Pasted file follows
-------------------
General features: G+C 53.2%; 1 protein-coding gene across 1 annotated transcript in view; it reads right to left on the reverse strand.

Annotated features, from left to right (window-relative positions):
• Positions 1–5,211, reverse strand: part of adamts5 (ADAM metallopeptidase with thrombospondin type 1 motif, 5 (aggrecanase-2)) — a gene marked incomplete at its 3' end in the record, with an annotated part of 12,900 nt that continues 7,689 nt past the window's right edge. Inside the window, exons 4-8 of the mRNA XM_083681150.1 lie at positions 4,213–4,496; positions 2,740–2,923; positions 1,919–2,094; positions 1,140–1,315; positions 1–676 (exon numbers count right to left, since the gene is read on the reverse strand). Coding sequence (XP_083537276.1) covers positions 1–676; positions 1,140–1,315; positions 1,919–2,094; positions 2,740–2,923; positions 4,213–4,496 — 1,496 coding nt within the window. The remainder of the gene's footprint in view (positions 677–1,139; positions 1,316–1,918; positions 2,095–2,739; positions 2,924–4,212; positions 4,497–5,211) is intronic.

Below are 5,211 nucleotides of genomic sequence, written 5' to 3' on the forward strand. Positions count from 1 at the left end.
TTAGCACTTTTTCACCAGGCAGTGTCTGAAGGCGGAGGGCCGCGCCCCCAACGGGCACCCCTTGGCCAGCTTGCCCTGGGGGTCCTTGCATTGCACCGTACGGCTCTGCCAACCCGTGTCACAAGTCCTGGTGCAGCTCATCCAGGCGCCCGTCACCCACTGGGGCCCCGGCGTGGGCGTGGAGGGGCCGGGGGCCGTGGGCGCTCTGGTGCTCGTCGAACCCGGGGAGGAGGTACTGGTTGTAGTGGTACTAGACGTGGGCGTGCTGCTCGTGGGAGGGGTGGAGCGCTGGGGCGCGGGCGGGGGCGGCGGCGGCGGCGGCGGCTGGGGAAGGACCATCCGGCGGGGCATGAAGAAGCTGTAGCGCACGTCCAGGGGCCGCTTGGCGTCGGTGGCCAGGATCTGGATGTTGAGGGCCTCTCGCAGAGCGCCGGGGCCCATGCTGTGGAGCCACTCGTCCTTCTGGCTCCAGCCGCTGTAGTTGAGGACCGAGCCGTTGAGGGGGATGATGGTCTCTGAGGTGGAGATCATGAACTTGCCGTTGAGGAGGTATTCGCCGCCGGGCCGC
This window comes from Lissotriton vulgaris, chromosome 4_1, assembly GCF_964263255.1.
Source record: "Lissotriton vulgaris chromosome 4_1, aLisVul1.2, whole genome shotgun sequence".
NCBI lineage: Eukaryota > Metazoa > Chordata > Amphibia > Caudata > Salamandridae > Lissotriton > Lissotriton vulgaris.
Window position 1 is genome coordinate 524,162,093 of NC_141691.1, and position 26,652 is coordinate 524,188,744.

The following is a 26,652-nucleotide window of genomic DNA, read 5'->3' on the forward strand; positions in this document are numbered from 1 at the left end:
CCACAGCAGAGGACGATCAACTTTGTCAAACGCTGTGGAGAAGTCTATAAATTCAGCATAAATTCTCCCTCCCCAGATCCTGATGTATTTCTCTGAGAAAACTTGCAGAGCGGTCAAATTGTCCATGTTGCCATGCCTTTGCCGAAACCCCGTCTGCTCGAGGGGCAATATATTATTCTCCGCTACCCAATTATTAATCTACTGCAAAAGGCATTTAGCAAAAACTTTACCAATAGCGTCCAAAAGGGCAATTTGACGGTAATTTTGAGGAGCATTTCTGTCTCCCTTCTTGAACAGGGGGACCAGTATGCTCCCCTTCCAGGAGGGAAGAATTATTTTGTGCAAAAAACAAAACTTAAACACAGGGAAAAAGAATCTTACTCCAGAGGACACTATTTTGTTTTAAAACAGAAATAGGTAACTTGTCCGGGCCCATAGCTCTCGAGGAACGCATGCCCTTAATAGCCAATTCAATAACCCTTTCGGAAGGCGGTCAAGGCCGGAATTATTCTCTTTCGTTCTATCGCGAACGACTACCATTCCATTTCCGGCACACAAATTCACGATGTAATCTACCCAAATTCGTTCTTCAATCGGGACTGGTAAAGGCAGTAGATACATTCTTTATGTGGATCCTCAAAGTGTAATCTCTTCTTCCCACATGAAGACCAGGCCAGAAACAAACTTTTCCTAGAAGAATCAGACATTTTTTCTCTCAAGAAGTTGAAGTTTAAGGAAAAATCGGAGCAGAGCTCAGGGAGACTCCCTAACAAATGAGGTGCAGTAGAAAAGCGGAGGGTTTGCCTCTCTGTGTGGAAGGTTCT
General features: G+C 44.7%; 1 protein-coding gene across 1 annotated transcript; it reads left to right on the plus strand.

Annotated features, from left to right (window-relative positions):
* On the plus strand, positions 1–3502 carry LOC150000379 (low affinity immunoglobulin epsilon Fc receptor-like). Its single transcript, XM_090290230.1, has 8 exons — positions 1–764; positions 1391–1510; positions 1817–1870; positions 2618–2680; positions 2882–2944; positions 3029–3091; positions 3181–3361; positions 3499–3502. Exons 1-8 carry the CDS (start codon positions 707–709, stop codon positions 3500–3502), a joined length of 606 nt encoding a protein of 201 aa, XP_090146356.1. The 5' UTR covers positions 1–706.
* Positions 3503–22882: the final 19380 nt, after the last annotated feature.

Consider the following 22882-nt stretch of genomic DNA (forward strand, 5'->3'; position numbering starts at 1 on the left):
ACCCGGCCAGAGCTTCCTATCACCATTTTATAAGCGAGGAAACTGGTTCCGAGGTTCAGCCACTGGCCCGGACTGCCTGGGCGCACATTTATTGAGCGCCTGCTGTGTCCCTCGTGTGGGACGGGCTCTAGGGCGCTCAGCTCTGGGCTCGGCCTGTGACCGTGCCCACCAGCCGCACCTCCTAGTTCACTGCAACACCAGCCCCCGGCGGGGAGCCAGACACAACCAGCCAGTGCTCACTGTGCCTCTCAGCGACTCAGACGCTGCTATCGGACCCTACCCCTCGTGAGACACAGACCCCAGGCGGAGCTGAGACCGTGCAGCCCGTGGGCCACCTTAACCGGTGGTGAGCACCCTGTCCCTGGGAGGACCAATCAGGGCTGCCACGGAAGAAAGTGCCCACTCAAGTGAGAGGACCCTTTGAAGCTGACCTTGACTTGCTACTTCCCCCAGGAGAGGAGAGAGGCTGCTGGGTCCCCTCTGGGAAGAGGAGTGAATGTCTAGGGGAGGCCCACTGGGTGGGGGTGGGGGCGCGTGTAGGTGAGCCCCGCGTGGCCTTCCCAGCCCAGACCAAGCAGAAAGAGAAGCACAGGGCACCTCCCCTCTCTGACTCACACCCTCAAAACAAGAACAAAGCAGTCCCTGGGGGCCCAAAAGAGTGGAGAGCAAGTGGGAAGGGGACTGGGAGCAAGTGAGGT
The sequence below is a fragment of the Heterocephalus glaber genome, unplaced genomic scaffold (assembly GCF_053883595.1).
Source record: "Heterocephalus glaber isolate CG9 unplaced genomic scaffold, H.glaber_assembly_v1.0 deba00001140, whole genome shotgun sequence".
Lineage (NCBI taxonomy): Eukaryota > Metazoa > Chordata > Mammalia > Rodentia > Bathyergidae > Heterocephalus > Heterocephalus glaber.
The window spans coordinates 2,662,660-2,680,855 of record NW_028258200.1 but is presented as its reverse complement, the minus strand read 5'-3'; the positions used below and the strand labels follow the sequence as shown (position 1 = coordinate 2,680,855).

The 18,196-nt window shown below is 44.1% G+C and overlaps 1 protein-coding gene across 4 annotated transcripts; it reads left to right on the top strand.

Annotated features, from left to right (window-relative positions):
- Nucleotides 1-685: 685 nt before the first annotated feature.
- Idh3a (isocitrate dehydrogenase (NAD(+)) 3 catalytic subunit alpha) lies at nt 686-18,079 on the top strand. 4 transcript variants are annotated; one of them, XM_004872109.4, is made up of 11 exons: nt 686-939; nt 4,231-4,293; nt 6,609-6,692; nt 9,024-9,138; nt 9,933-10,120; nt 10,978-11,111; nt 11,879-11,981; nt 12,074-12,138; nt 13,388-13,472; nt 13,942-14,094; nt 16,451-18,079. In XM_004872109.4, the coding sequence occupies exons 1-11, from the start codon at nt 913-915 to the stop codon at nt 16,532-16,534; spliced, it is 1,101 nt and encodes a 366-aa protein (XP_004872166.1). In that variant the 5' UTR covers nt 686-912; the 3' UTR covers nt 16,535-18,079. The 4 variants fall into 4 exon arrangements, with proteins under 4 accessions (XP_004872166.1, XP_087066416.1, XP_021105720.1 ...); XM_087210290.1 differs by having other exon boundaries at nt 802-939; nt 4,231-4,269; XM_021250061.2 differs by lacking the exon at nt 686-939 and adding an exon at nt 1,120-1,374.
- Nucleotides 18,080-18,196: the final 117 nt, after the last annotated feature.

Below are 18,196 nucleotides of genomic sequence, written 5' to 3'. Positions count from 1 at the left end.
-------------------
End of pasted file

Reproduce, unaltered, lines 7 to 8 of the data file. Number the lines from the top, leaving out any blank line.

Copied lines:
Source record: "Lissotriton vulgaris chromosome 4_1, aLisVul1.2, whole genome shotgun sequence".
NCBI lineage: Eukaryota > Metazoa > Chordata > Amphibia > Caudata > Salamandridae > Lissotriton > Lissotriton vulgaris.